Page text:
This text is part of:
Table of Contents:
What wedding-hymn was that which raised its strains to the sound of Libyan flutes, to the music of the dancer's lyre, and the note of the pipe of reeds?  It was on the day Pieria's lovely-haired choir came over the slopes of Pelion to the wedding of Peleus, beating the ground with print of golden sandals at the banquet of the gods,  and hymning in dulcet strains the praise of Thetis and the son of Aeacus, over the Centaurs' hill, down woods of Pelion. There was the Dardanian boy,  dainty morsel of Zeus' bed, drawing off the wine he mixed in the depths of golden bowls, Ganymede the Phrygian; while, along the gleaming sand,  the fifty daughters of Nereus graced the marriage with their dancing, circling in a mazy ring.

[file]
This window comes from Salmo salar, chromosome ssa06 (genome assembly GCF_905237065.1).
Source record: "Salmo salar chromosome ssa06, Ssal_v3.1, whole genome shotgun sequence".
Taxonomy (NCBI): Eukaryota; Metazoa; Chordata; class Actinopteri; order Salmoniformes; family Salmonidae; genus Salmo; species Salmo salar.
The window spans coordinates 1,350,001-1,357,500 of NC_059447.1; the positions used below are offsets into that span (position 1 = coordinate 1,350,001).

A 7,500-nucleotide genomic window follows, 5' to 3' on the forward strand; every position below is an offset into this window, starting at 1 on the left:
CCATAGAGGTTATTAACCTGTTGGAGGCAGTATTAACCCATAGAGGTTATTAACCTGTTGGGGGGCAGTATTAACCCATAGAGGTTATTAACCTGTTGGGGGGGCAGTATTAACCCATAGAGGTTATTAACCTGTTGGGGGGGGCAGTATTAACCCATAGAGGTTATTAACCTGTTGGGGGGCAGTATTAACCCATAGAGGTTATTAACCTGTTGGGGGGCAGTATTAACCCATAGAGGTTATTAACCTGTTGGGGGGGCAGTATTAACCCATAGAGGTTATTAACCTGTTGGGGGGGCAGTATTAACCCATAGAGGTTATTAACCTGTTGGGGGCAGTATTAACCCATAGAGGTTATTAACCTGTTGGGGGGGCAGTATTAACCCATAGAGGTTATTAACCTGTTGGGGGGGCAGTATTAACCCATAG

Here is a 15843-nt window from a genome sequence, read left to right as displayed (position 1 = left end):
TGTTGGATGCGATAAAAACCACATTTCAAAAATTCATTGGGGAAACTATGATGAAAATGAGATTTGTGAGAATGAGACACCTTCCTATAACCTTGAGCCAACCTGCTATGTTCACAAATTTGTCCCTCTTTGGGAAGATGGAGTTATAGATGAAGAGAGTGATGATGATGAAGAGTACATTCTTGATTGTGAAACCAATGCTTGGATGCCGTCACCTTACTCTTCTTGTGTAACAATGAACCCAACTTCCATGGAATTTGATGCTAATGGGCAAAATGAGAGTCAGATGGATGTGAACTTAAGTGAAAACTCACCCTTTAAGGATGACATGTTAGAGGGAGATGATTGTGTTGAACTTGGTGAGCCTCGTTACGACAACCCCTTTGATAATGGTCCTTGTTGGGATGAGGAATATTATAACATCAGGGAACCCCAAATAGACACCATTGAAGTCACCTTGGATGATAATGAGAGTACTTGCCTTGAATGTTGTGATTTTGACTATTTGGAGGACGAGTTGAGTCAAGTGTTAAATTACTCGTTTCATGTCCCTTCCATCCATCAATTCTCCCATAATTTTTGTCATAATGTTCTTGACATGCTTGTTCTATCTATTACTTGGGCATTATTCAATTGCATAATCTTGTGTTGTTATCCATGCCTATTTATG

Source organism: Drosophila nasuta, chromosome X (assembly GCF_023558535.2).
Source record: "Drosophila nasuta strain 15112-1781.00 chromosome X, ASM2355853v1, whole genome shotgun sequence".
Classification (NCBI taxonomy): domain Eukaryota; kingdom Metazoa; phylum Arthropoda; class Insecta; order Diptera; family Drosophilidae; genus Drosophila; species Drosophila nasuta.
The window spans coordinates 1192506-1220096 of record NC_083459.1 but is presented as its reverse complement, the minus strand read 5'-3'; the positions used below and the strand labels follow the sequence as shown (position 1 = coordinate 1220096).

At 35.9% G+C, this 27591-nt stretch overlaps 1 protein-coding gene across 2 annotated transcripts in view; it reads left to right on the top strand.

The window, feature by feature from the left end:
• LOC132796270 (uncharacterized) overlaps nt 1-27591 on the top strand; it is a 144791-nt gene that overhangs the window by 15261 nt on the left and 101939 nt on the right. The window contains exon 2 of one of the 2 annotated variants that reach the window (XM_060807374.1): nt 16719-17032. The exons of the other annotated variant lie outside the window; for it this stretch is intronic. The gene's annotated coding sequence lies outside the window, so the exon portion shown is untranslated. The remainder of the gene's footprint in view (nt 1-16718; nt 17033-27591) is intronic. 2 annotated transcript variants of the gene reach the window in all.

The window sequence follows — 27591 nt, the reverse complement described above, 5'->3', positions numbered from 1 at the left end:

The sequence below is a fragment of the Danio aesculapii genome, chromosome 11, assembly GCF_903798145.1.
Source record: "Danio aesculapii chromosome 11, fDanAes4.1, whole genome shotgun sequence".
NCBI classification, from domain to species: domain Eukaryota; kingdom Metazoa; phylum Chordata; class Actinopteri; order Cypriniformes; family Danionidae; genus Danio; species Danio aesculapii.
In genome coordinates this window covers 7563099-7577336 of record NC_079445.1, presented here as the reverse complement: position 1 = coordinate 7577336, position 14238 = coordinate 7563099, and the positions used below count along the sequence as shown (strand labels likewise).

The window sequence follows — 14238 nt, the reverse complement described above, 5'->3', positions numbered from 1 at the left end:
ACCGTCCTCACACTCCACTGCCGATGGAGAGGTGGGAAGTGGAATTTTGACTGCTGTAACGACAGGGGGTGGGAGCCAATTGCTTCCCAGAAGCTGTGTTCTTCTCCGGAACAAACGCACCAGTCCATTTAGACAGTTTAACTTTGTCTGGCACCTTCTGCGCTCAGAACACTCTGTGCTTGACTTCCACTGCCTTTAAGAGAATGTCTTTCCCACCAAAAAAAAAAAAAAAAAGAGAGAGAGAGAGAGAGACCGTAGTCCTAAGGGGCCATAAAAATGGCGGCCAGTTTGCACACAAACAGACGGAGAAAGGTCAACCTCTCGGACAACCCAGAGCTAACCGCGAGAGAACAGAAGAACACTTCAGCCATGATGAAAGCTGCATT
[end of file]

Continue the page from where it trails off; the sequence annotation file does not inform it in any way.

This work is licensed under a Creative Commons Attribution-ShareAlike 3.0 United States License.
An XML version of this text is available for download, with the additional restriction that you offer Perseus any modifications you make. Perseus provides credit for all accepted changes, storing new additions in a versioning system.